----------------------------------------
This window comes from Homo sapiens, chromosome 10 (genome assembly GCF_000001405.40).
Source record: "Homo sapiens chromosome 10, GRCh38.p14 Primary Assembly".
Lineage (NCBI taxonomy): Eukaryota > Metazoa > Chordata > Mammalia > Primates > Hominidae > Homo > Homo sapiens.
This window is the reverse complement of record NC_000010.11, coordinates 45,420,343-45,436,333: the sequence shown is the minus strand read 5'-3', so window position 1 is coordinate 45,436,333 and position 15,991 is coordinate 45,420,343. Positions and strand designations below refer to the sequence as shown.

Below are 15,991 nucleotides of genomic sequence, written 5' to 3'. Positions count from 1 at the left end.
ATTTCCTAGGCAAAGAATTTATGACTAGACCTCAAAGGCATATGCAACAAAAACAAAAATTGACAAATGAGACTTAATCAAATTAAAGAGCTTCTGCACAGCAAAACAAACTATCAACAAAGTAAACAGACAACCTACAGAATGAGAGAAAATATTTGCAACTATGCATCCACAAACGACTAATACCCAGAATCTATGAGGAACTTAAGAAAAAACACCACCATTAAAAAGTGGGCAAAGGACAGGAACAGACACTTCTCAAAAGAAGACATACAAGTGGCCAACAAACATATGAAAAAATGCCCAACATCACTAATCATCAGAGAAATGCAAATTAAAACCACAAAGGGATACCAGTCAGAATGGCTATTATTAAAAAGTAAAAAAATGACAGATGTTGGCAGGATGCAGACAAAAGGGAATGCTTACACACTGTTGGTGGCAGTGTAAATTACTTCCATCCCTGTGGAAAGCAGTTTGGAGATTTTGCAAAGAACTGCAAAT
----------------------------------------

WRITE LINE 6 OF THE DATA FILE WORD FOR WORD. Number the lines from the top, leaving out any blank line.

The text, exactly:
ATTTCCTAGGCAAAGAATTTATGACTAGACCTCAAAGGCATATGCAACAAAAACAAAAATTGACAAATGAGACTTAATCAAATTAAAGAGCTTCTGCACAGCAAAACAAACTATCAACAAAGTAAACAGACAACCTACAGAATGAGAGAAAATATTTGCAACTATGCATCCACAAACGACTAATACCCAGAATCTATGAGGAACTTAAGAAAAAACACCACCATTAAAAAGTGGGCAAAGGACAGGAACAGACACTTCTCAAAAGAAGACATACAAGTGGCCAACAAACATATGAAAAAATGCCCAACATCACTAATCATCAGAGAAATGCAAATTAAAACCACAAAGGGATACCAGTCAGAATGGCTATTATTAAAAAGTAAAAAAATGACAGATGTTGGCAGGATGCAGACAAAAGGGAATGCTTACACACTGTTGGTGGCAGTGTAAATTACTTCCATCCCTGTGGAAAGCAGTTTGGAGATTTTGCAAAGAACTGCAAAT